Monday Morning Wake-Up Call (Okay!)

“Okay!” said Dorothy out loud, stressing the exclamation. She retrieved the toolbox from under the kitchen sink and located nails and hammer. A change would do her good. She hung the mirror on the wall, horizontal-wise. She stepped back and noted with satisfaction that she could no longer see below her neck.

Christine Smallwood, The LIfe of the Mind (Hogarth, March 2, 2021)


Notes:

  • Inspired by: “A recent survey of more than 3,000 American adults, by the American Psychological Association, showed that 42 percent of those surveyed had gained more weight than they intended over the past year. The average weight gain was 29 pounds (the median amount gained was 15 pounds). Millennials reported the largest average weight gain – 41 pounds.” (via Food & Heath Facts)

when she looked in the mirror in the morning, she liked what she saw

Eudora Welty’s biographer, reports that Katherine Anne Porter said to Welty, “You will never know what it means to be a beautiful woman.” The comment reveals more about Porter’s conception of beauty than Welty’s appearance, though one hopes it earned Porter a few centuries in some lower level of Purgatory. And yet plenty of plain people partner and/ or marry. What’s going on here is something more profound than mere mien. Even in early photographs, Welty is radiant with her unabashed horse-toothed smile—somehow she found in her youth the self-possession to embrace it as her signature feature. In meeting her I felt overwhelmingly that, when she looked in the mirror in the morning, she liked what she saw, because what she saw she had consciously created. She was her own spouse.

— Fenton JohnsonAt the Center of All Beauty: Solitude and the Creative Life (W. W. Norton & Company, March 10, 2020)


Notes:

  • Inspired by: “I have been sick and I found out then, only then, how lonely I am. Is it too late? My heart puts up a struggle inside me, and you may have heard it, protesting against emptiness … It should be full, he would rush on to tell her, thinking of his heart now as a deep lake, it should be holding love like other hearts. It should be flooded with love… . Come and stand in my heart, whoever you are, and a whole river would cover your feet and rise higher and take your knees in whirlpools, and draw you down to itself, your whole body, your heart too.” — Eudora Welty, from “Death of a Traveling Salesman” in The Collected Stories of Eudora Welty (Houghton Mifflin Harcourt, Feb 1, 1982)
  • Portrait of Eudora Welty, Nov 15, 1970, from the Paris Review via hottytoddy.com

When you are alone and you look in a mirror you never put on a pleasing smile. Well, you don’t, do you?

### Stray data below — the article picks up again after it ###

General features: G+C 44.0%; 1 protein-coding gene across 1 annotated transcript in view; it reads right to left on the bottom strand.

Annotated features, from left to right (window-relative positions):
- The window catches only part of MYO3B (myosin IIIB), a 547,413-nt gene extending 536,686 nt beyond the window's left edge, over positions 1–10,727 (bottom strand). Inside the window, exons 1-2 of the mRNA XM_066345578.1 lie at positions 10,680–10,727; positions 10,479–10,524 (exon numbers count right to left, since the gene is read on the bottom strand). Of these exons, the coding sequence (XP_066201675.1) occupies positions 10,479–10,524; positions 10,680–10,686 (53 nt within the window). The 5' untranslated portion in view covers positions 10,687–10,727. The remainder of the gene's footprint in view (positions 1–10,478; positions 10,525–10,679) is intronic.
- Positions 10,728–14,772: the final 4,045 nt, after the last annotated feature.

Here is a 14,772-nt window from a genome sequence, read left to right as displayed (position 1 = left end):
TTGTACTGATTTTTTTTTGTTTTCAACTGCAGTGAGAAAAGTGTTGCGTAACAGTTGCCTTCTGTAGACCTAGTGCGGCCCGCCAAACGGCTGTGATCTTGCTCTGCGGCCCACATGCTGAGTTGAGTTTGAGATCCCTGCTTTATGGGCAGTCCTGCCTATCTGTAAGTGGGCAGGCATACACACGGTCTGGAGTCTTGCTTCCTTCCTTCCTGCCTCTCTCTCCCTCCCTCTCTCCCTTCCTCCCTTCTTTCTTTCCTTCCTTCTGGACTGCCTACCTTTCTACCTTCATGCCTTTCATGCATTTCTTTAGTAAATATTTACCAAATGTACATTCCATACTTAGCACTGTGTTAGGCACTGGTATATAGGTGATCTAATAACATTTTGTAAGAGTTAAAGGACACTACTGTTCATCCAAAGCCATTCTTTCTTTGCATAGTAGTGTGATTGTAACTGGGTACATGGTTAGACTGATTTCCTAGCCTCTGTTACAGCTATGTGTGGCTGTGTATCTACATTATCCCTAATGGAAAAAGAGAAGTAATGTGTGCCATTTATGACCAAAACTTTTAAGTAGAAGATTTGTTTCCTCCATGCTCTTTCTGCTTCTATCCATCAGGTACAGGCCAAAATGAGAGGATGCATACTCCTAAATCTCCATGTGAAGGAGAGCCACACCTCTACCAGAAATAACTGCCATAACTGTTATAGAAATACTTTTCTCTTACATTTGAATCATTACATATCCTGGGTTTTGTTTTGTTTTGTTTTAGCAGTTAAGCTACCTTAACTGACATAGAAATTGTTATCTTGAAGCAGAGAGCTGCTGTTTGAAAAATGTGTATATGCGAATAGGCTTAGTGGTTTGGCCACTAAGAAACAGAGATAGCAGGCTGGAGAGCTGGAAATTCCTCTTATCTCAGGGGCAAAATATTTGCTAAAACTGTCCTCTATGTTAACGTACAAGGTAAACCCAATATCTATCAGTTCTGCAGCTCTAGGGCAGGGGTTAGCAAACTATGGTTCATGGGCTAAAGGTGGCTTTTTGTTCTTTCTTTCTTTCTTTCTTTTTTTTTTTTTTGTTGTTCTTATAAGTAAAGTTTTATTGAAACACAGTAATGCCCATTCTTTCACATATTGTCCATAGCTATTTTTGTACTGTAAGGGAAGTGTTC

David Hockney was way ahead of today’s ubiquitous selfies. In the 1980s—already famous for his painted landscapes of California pools and suburban houses—he threw himself into drawn, painted and photographed self-portraits…

At first the Hockney self-portraits showed vulnerability and self-consciousness, according to Dr. Brooks. But over the years, he adds, they showed intense self-examination. Mr. Hockney has depicted himself with his mouth wide open in surprise, with a scowl or with a cigarette hanging out of his mouth at an angle.

The results, as well as Mr. Hockney’s wider interest in photographic collage, are the main focus of “Happy Birthday, Mr. Hockney,” a celebration of his turning 80 at the Getty Center in Los Angeles, opening in two stages, June 27 and July 18. Most of the versions of Mr. Hockney on view, though, don’t make for a cheery celebration. “I usually only draw myself in down periods,” Mr. Hockney told London’s Telegraph newspaper in 2001. “I suppose that’s why I often draw myself looking grim. I just think, ‘Let’s have a look in the mirror.’ When you are alone and you look in a mirror you never put on a pleasing smile. Well, you don’t, do you?”

~ Alexandra Wolfe, from Self-Portraits and Photos for David Hockney Birthday (wsj.com, June 23, 2017)


Notes:

  • Photograph top: David Hockney with ‘Blue Terrace Los Angeles March 8th 1982’.
  • Drawing: David Hockney ‘Self Portrait, 20 March 2012 (1219), iPad drawing printed on paper, mounted on Dibond.

 

Mirror, Mirror, on the…

mirror-laura-zalenga

What doleful thing
man has devised!
Standing before it
means standing before oneself.
One who questions in front of it
at once finds himself questioned.
Moreover,
why is it you have to step backward
in order to move farther inside?

Kikuo Takano, “Mirror” in Like Underground Water: The Poetry of Mid-Twentieth Century Japan

 


Notes – Poem via Schonwieder (via 1910). Photo: Laura Zalenga

Spaces of Otherness

Tigran Tsitoghdzyan,painting

Heterotopia is a concept elaborated by philosopher Michel Foucault to describe spaces of otherness, which are neither here nor there, that are simultaneously physical and mental, such as the space of a phone call or the moment when you see yourself in the mirror. Foucault uses the idea of a mirror as a metaphor for utopia because the image that you see in it does not exist, but it is also a heterotopia because the mirror is a real object that shapes the way you relate to your own image.


Notes:

Monday Mantra

misty-mirror

What kind of mind is odder
than his who mists
a mirror and then complains
that it’s not clear.

Sor Juana Inez de la Cruz, “You Foolish Men” 


Credits: Photo – aspiringmama. Poem: bostonpoetryslam via schwonwieder

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